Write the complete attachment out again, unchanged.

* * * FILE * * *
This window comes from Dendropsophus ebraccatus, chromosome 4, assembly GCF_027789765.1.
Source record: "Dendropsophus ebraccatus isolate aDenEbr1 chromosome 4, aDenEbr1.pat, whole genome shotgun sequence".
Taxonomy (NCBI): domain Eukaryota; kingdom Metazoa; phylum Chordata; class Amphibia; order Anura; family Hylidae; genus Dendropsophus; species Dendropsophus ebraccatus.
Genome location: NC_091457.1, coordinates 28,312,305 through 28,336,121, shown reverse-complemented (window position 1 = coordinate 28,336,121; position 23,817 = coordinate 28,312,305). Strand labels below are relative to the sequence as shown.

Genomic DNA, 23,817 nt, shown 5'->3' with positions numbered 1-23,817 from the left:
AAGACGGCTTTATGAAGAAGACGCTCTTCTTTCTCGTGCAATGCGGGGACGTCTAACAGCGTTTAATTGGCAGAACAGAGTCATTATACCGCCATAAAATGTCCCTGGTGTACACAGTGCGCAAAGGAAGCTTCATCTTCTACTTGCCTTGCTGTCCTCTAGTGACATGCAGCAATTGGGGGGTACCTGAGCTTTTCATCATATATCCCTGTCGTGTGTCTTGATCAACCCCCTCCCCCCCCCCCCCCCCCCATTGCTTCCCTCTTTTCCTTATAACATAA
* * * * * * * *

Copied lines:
This window comes from Dendropsophus ebraccatus, chromosome 4, assembly GCF_027789765.1.
Source record: "Dendropsophus ebraccatus isolate aDenEbr1 chromosome 4, aDenEbr1.pat, whole genome shotgun sequence".
Taxonomy (NCBI): domain Eukaryota; kingdom Metazoa; phylum Chordata; class Amphibia; order Anura; family Hylidae; genus Dendropsophus; species Dendropsophus ebraccatus.
Genome location: NC_091457.1, coordinates 28,312,305 through 28,336,121, shown reverse-complemented (window position 1 = coordinate 28,336,121; position 23,817 = coordinate 28,312,305). Strand labels below are relative to the sequence as shown.

Genomic DNA, 23,817 nt, shown 5'->3' with positions numbered 1-23,817 from the left:
AAGACGGCTTTATGAAGAAGACGCTCTTCTTTCTCGTGCAATGCGGGGACGTCTAACAGCGTTTAATTGGCAGAACAGAGTCATTATACCGCCATAAAATGTCCCTGGTGTACACAGTGCGCAAAGGAAGCTTCATCTTCTACTTGCCTTGCTGTCCTCTAGTGACATGCAGCAATTGGGGGGTACCTGAGCTTTTCATCATATATCCCTGTCGTGTGTCTTGATCAACCCCCTCCCCCCCCCCCCCCCCCCATTGCTTCCCTCTTTTCCTTATAACATAA